After “all you can eat” and “my wife doesn’t understand me” there are few phrases more evocative, more redolent of mystery and desire than “lost city”. Which is what the mediaeval German city of Rungholt is now, having transitioned from “found city” to “lost city” under a massive storm-surge that swept across the North Sea on January 16, 1362.
Admittedly, given that one or more of Rungholt’s roughly 2,000 inhabitants found the city pretty much every waking minute of every God-given day before this event, it is unlikely that they referred to it as a “found city”, preferring to call it, simply, a “city”.
Fragments of life in Rungholt – bones, bricks, pots and tools – were still being washed up until the early 20th Century. Found objects from a lost city.
The storm itself warranted a name at the time, the Grote Mandrenke – Low Saxon for “The Great Drowning of Men” – which is more awesome and terrible a name than it would have been given had it occurred today, when it would no doubt have been called something like Atlantic Gale Beryl, or European Stormtide Siobhan. The Grote Mandrenke swept across England, the Netherlands, Germany, and Denmark, killing at least 25,000 people. It created new islands by splitting land from mainland or breaking whole ones up into component parts and swallowed towns whole. Rungholt’s legendary wealth was, of course, of little use in the face of the storm.
Nineteenth Century German poet, Detlef von Liliencron, imagines Rungholt’s last moments as he sails across its sunken location:
Ein einziger Schrei – die Stadt ist versunken,
und Hunderttausende sind ertrunken.
Wo gestern noch Lärm und lustiger Tisch,
schwamm andern Tags der stumme Fisch.
Heut bin ich über Rungholt gefahren,
die Stadt ging unter vor sechshundert Jahren.
A cry – the city is submerged,
and hundreds of thousands have drowned.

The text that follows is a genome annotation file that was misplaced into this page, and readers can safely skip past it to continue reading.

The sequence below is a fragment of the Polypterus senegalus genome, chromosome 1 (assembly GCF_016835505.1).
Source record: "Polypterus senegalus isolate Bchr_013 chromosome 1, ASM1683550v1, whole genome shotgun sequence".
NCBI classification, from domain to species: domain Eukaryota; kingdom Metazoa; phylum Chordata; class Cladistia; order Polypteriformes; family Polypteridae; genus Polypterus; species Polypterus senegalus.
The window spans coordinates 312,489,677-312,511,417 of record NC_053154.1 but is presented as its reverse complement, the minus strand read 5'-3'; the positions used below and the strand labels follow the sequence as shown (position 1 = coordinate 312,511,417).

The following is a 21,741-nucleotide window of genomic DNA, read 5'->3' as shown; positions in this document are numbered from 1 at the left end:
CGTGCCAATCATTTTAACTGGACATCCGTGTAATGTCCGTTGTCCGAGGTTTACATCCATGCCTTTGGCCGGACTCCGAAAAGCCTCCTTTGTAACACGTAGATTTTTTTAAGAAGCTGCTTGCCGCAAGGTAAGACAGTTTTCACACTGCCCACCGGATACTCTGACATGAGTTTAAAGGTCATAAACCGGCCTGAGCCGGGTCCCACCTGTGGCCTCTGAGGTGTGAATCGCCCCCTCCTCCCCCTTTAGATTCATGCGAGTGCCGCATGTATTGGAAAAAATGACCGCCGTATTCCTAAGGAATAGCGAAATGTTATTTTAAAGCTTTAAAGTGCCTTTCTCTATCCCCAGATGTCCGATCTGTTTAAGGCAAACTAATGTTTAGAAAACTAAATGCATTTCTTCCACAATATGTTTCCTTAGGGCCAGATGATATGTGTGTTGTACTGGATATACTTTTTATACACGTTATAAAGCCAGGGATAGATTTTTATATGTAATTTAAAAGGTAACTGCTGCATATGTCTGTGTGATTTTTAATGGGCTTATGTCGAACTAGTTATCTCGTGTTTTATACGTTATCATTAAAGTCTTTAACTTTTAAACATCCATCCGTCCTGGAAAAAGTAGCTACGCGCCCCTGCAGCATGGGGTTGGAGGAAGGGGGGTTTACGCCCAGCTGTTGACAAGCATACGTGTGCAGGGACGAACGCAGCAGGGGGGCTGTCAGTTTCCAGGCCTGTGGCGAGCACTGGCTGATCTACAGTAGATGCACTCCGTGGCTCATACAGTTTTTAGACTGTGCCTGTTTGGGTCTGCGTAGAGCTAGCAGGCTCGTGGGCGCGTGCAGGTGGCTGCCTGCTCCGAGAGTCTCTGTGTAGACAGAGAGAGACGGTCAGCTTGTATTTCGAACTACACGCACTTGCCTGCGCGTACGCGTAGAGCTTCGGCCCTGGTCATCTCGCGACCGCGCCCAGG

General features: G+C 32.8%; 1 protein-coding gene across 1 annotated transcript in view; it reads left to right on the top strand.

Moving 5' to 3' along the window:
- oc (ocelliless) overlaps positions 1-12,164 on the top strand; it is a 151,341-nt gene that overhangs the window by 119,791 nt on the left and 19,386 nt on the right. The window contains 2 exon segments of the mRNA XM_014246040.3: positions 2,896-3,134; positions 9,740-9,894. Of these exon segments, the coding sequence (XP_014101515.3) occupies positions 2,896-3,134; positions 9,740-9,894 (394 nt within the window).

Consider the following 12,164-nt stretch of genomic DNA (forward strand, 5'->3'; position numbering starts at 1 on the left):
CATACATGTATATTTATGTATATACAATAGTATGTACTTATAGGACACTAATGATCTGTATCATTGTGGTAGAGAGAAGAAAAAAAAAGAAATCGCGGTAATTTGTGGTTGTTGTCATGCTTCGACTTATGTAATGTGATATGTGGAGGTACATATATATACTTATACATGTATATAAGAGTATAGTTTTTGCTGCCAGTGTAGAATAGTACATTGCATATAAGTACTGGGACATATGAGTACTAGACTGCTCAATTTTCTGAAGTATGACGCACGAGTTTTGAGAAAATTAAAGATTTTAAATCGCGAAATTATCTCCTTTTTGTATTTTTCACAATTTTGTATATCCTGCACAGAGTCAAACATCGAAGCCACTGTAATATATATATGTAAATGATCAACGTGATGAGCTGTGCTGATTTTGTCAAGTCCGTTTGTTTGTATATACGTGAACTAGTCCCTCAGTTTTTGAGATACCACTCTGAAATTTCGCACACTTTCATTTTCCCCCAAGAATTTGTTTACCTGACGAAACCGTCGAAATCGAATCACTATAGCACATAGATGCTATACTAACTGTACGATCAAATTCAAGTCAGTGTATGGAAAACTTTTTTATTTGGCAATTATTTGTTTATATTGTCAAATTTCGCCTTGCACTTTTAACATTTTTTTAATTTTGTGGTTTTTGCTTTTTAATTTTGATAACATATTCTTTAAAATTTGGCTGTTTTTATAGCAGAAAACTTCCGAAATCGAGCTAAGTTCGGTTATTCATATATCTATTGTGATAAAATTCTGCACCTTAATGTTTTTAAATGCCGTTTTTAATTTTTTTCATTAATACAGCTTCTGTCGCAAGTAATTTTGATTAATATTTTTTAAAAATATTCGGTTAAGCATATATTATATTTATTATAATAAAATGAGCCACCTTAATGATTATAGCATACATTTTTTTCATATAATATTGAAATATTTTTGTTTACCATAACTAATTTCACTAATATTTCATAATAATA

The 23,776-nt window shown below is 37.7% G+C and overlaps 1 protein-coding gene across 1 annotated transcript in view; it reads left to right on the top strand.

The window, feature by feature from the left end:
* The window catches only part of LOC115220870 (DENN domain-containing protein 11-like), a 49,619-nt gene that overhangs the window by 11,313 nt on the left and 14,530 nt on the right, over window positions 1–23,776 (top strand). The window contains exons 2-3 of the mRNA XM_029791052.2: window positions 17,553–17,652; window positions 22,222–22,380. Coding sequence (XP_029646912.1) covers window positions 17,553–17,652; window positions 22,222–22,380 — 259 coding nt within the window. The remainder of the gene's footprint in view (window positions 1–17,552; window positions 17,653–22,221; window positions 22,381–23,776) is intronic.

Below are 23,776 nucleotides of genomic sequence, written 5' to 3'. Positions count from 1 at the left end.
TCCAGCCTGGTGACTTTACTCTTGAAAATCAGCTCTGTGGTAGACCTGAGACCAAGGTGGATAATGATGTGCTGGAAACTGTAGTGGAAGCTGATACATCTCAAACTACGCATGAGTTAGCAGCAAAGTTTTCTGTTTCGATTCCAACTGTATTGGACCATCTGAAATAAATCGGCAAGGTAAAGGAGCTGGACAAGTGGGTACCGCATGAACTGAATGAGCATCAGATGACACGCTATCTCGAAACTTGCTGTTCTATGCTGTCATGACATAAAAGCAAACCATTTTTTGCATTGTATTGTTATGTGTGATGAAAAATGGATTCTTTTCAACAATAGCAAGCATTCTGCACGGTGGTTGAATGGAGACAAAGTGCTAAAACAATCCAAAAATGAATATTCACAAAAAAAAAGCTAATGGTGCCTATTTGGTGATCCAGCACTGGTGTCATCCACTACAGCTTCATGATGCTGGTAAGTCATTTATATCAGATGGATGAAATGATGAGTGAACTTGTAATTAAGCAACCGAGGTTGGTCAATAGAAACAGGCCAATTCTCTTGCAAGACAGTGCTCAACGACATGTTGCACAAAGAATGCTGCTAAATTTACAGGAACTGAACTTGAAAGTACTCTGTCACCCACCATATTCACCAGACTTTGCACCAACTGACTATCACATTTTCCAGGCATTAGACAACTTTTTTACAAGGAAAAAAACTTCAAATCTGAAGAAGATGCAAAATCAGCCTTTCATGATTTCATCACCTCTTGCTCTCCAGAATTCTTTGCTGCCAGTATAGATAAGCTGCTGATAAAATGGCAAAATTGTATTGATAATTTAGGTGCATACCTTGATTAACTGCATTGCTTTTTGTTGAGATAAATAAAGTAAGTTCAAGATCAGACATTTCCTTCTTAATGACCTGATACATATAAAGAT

Where yesterday there was noise and merriment at table
swam next day the dumb fish. —
Today I travelled over Rungholt,
the city went under six hundred years ago.
Is it possible that, like that other sunken city Atlantis, Rungholt might offer some hidden wisdom to be gleaned by those of us who dwell in the yet-undrowned future? Salient lessons about human transience and vulnerability, perhaps. A demonstration of the unleashed ferocity of the climate system and a warning not to feed the beasts of ocean and atmosphere with more and more energy as part of an almost unhinged pursuit of wealth.
Sadly, I have the feeling that more cities will go under before we are done.
File under: it’s all fun and games til someone loses an island | nature vs. nurture
(Image source: scinexx.de)
4 CommentsAdd Yours
I don’t know about the other details of your post on Rungholt, but you have transposed the numbers in the date you give for Rungholt’s loss to the sea. Rungholt was inundated by the North Sea on 16 January 1632, not 1362 as your post indicates.
I’m sorry. I’m wrong and you are right. The article on Runholt on Wikipedia lists the wrong, transposed date of 1632. My apologies.
Thanks Norm. I am taking a few liberties with history and science and biography and, well basically reality, so it’s worth checking up on me!
Rungholt was danish, not german. The region became german in 1864.